friends exchanging gifts in front of Christmas tree

Gift-Giving on a Budget

You may be among those prudent souls who create a “holiday savings fund” each year, putting aside a little each month to ensure ample funds when gift-buying season arrives. If you’ve never considered the idea, don’t feel bad: few souls are that prudent.

You may have the opposite gift-buying habit, paying for everything with credit cards and never considering the cost until the bills arrive. If that’s you, you’re hardly alone: a third of all Americans end their holiday shopping in debt.

Of course, there are many options between “save all year for next December” and “pay all year for last December.” And everyone’s personal best approach is affected by:

  • Household income
  • Essential expenses
  • Regular buying habits
  • Size and expectations of extended family, peer circle, and other potential gift recipients
  • Time, interest, and resources for creating handmade gifts

The one universal principle is that it’s unwise to spend more than you have. Even if you’ll never be a “holiday fund” type, it’s best to do some budget planning for end-of-the-year extras.

Family holding Christmas gifts taking selfie
Family taking Christmas selfie

Budgeting Apps

For most people, digital apps are more practical than pencil-and-paper budgeting—if only to eliminate the hazards of math mistakes. Our BridgingApps database showcases a variety of budget apps: favorites include EveryDollar, Goodbudget, and Money Manager.

Sad to report, the Mint app, another longtime favorite, will no longer be available after 2024 begins. The good news is, you can still use it for 2023 holiday shopping. For next year and beyond, Mint provider Intuit suggests the Credit Karma app, although as yet Credit Karma (which focuses on credit ratings and spending habits) has limited budget-creating options. A list of alternate recommendations is in the recent Business Insider article, “7 Mint alternatives to consider as the beloved budgeting app shuts down.”

Shopping Apps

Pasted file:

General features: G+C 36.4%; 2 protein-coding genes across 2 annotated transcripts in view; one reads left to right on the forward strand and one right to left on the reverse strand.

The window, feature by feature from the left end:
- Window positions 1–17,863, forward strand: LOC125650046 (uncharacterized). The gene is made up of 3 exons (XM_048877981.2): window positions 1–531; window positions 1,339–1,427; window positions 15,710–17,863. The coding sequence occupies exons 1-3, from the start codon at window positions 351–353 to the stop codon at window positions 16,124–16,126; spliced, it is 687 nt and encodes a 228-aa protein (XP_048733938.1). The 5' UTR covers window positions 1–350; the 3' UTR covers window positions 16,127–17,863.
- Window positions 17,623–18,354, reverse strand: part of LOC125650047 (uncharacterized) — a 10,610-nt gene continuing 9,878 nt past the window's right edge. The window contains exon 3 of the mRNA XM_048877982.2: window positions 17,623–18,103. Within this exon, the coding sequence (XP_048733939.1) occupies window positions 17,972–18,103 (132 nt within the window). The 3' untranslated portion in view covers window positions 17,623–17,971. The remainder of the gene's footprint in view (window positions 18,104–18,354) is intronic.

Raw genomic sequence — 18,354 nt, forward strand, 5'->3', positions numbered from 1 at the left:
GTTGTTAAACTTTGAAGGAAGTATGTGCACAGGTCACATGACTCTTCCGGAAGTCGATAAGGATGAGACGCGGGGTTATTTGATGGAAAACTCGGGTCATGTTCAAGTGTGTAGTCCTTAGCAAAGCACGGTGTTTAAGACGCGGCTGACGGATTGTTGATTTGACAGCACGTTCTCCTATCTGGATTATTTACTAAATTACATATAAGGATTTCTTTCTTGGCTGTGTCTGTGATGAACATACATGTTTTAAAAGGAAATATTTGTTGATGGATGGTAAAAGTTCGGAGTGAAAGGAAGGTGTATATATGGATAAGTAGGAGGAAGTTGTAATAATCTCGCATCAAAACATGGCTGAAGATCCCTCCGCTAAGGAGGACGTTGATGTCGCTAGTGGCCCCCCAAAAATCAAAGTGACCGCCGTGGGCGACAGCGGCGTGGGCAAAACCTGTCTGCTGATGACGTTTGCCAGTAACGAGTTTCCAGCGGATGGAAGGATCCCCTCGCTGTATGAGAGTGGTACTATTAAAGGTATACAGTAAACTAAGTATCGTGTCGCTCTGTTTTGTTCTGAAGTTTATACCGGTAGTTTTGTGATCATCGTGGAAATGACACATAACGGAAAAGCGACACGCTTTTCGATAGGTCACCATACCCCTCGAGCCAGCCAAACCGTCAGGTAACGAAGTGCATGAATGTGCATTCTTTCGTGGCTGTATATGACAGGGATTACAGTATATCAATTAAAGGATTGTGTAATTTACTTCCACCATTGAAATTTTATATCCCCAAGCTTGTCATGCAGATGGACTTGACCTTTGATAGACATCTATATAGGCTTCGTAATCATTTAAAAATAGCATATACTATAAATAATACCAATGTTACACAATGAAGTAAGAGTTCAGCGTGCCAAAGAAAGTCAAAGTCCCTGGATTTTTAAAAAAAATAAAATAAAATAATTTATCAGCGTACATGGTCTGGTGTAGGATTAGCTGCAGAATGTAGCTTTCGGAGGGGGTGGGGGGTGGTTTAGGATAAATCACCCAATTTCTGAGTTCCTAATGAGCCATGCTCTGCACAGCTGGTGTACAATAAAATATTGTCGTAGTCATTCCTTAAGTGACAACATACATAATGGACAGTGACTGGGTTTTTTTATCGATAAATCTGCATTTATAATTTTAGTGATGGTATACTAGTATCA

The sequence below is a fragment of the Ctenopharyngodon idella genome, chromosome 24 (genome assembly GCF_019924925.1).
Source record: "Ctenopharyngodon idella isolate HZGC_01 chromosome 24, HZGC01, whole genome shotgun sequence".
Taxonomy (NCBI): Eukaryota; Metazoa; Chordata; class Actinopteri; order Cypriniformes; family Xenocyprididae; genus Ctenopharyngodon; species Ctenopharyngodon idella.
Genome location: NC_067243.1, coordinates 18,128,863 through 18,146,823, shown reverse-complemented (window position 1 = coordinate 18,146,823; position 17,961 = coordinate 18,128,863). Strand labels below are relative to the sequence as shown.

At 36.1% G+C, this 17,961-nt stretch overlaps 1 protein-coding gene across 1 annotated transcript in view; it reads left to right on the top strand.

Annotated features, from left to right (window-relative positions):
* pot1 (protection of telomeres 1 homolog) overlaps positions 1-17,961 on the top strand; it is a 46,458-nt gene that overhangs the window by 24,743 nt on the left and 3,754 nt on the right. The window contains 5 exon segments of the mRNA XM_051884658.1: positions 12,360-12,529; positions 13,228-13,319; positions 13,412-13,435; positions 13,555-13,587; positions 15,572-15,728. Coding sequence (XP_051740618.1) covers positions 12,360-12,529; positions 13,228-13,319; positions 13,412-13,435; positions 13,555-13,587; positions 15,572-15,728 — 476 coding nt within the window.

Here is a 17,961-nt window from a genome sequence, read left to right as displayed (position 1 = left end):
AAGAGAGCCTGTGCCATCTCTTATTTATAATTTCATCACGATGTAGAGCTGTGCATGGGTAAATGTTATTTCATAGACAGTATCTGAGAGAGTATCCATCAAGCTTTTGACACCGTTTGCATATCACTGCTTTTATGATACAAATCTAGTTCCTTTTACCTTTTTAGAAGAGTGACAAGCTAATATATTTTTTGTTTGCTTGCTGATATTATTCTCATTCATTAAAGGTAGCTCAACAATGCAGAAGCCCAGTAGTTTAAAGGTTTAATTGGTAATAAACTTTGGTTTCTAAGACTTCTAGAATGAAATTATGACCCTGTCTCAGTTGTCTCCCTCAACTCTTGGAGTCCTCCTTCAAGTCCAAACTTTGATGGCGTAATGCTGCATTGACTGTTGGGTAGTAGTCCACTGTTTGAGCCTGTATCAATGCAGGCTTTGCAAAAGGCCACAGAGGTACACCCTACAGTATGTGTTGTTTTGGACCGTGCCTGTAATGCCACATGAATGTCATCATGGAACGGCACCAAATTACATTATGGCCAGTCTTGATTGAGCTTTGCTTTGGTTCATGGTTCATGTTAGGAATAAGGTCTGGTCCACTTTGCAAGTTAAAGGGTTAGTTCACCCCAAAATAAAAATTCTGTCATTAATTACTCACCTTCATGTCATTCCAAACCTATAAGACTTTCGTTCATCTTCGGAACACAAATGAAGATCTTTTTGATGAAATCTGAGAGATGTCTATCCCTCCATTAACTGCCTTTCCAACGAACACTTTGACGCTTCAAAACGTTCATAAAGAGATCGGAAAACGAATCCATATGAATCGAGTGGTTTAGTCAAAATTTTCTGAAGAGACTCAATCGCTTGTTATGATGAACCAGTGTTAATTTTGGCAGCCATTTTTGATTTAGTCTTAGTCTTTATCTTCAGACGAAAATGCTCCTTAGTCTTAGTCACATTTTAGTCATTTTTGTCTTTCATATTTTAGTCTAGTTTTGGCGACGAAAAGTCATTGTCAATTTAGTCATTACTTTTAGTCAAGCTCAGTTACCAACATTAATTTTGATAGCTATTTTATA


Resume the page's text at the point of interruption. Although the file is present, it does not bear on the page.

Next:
However well you plan a budget, navigating the gift-buying season means smart shopping as well. If you have a weak spot for impulse purchases, it may be best to avoid the malls (all those tempting goodies within physical reach) and shop digitally. There’s added psychological advantage: you can easily review a digital checkout cart, item by item with prices obvious, before clicking “Pay.” And if you realize you’ve passed your budget limit, “uncarting” a digital item is easier than deciding what to do with a physical “extra” after you’ve walked half a store from its shelf.

The Walmart shopping app is rated among the best, and has gift options to suit most tastes. Other well-known retailers with shopping apps include:

You can also shop digitally for gift cards. There’s at least one app, Gyft, designed specifically for one-stop gift card purchasing. It has card options from over 200 retailers.

Two young ladies looking at phone together in front of Christmas tree
Two young ladies looking at phone together in front of Christmas tree

In Closing: A Handful of Tips for Gift-Buying on a Budget

  1. Finalize your budget ahead of time. Last-minute shopping comes with a price of frantic pace and poor decisions.
  2. Use a preloaded gift card (or cash) so you won’t spend money that’s not immediately available.
  3. Don’t rule out discount stores and thrift shops as gift sources. You may be surprised at what you find there.
  4. Save stress (and drive time if you pick up your orders) by doing all your buying from a few well-chosen stores.
  5. Don’t feel you have to buy for everyone you know: a friendly note can be just as appreciated.

Bonus tip: give everyone you meet the best no-cost gifts—a smile and a cheerful word. It does wonders for holiday spirit on both sides!

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